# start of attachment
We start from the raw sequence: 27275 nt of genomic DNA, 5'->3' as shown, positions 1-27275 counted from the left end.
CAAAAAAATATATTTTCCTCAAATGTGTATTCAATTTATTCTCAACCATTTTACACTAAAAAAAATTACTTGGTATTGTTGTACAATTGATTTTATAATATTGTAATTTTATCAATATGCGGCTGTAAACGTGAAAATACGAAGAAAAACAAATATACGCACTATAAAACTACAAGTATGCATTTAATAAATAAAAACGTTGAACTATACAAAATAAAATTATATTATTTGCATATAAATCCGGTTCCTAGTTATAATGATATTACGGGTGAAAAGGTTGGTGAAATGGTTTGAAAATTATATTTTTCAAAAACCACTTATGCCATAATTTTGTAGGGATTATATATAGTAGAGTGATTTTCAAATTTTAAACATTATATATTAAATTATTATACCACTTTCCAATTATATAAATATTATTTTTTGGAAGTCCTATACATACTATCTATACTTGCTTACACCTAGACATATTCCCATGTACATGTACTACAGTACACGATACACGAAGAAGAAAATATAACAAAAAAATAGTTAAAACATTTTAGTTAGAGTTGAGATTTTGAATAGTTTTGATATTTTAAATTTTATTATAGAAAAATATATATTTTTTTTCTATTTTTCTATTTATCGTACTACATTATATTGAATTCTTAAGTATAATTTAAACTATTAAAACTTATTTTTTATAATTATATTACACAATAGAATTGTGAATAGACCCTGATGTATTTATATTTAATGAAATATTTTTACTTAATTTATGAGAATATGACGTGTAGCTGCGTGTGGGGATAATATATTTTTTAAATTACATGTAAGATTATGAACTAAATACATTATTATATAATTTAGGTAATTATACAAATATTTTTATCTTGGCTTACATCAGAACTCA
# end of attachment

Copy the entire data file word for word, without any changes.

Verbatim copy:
We start from the raw sequence: 27275 nt of genomic DNA, 5'->3' as shown, positions 1-27275 counted from the left end.
CAAAAAAATATATTTTCCTCAAATGTGTATTCAATTTATTCTCAACCATTTTACACTAAAAAAAATTACTTGGTATTGTTGTACAATTGATTTTATAATATTGTAATTTTATCAATATGCGGCTGTAAACGTGAAAATACGAAGAAAAACAAATATACGCACTATAAAACTACAAGTATGCATTTAATAAATAAAAACGTTGAACTATACAAAATAAAATTATATTATTTGCATATAAATCCGGTTCCTAGTTATAATGATATTACGGGTGAAAAGGTTGGTGAAATGGTTTGAAAATTATATTTTTCAAAAACCACTTATGCCATAATTTTGTAGGGATTATATATAGTAGAGTGATTTTCAAATTTTAAACATTATATATTAAATTATTATACCACTTTCCAATTATATAAATATTATTTTTTGGAAGTCCTATACATACTATCTATACTTGCTTACACCTAGACATATTCCCATGTACATGTACTACAGTACACGATACACGAAGAAGAAAATATAACAAAAAAATAGTTAAAACATTTTAGTTAGAGTTGAGATTTTGAATAGTTTTGATATTTTAAATTTTATTATAGAAAAATATATATTTTTTTTCTATTTTTCTATTTATCGTACTACATTATATTGAATTCTTAAGTATAATTTAAACTATTAAAACTTATTTTTTATAATTATATTACACAATAGAATTGTGAATAGACCCTGATGTATTTATATTTAATGAAATATTTTTACTTAATTTATGAGAATATGACGTGTAGCTGCGTGTGGGGATAATATATTTTTTAAATTACATGTAAGATTATGAACTAAATACATTATTATATAATTTAGGTAATTATACAAATATTTTTATCTTGGCTTACATCAGAACTCA